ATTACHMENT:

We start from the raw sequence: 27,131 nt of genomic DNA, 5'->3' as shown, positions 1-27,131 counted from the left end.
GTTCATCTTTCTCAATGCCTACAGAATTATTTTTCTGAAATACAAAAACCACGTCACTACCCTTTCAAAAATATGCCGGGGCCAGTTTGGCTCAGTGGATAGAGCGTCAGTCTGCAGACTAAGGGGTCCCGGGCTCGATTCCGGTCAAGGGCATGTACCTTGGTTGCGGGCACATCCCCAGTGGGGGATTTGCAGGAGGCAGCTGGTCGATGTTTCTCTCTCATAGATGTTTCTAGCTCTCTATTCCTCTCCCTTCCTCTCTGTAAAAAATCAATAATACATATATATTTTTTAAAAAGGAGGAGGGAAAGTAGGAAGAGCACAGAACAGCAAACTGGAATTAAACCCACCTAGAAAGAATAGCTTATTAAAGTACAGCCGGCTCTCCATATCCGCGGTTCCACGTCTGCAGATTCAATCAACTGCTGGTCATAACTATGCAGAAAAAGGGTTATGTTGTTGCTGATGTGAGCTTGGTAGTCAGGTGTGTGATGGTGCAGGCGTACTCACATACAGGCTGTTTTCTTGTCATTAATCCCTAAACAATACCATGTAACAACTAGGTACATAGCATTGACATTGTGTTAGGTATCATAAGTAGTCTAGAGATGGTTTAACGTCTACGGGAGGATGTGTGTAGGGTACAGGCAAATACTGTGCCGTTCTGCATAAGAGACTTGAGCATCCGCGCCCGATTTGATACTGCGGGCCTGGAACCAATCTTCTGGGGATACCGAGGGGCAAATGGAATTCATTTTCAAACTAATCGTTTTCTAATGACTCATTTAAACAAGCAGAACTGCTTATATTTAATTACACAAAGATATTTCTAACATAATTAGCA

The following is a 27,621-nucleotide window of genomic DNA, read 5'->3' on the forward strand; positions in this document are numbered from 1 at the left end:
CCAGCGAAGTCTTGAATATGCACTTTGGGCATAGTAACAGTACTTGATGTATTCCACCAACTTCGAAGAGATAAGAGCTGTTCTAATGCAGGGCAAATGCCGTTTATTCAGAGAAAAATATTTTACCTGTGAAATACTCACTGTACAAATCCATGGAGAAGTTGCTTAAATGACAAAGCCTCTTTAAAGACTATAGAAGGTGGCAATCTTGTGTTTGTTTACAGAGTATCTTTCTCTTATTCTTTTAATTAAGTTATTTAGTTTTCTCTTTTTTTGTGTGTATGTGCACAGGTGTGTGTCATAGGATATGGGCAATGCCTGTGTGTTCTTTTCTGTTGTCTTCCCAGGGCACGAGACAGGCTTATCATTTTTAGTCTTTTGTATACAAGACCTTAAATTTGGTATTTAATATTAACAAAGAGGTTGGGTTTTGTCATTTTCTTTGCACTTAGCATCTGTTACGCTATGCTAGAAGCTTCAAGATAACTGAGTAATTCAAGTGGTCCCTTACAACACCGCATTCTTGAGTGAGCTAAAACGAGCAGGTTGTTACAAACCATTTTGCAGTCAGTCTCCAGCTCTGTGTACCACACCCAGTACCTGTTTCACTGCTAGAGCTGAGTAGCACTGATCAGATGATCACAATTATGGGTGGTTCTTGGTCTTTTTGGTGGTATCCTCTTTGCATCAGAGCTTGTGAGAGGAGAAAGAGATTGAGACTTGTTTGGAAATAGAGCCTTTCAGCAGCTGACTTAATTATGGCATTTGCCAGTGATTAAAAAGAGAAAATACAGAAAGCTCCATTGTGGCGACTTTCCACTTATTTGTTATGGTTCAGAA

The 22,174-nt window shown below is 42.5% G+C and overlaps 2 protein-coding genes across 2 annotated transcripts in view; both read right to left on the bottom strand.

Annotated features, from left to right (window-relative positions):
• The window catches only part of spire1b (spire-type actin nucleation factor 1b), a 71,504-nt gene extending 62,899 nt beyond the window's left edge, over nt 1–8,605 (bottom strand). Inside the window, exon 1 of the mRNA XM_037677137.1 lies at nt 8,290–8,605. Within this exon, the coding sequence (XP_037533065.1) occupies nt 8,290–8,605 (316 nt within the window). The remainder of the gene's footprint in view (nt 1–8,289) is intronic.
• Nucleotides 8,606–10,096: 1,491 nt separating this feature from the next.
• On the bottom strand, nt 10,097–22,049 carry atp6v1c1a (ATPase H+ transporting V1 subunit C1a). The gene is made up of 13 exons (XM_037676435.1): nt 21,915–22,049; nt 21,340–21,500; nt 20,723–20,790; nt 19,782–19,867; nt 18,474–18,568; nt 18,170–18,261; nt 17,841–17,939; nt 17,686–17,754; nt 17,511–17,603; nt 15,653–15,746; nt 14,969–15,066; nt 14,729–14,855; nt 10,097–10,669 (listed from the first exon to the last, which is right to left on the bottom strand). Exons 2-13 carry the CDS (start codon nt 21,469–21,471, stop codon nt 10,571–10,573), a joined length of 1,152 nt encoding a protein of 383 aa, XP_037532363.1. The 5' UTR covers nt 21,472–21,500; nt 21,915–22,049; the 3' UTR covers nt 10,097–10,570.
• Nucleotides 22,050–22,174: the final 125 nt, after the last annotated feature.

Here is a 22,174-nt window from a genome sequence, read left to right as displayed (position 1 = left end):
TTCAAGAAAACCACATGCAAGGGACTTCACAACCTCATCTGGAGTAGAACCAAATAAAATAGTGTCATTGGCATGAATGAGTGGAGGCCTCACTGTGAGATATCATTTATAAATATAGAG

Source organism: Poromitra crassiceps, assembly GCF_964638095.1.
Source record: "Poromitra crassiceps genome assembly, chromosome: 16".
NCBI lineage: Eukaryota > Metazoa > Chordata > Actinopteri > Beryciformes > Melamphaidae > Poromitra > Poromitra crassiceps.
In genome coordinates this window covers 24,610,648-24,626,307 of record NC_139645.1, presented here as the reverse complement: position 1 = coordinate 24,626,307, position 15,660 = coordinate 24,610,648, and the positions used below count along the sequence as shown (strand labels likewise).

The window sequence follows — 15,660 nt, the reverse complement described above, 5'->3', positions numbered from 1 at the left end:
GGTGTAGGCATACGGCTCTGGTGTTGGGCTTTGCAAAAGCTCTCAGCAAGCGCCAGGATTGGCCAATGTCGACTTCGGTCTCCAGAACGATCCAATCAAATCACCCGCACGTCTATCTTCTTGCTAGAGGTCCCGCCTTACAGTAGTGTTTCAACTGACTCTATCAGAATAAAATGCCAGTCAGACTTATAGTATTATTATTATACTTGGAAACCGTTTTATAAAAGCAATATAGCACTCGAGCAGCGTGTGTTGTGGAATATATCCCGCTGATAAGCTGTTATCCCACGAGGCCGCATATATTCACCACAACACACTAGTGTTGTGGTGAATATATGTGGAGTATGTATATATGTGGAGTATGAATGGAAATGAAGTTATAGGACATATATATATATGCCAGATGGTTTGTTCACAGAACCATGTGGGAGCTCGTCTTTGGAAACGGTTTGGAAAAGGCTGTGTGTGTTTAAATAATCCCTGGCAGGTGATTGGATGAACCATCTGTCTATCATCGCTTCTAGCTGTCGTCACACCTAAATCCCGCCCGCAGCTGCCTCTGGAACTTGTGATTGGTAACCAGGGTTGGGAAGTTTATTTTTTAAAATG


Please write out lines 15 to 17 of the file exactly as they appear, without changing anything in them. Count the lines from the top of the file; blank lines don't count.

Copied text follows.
NCBI lineage: Eukaryota > Metazoa > Chordata > Actinopteri > Beryciformes > Melamphaidae > Poromitra > Poromitra crassiceps.
In genome coordinates this window covers 24,610,648-24,626,307 of record NC_139645.1, presented here as the reverse complement: position 1 = coordinate 24,626,307, position 15,660 = coordinate 24,610,648, and the positions used below count along the sequence as shown (strand labels likewise).

The window sequence follows — 15,660 nt, the reverse complement described above, 5'->3', positions numbered from 1 at the left end: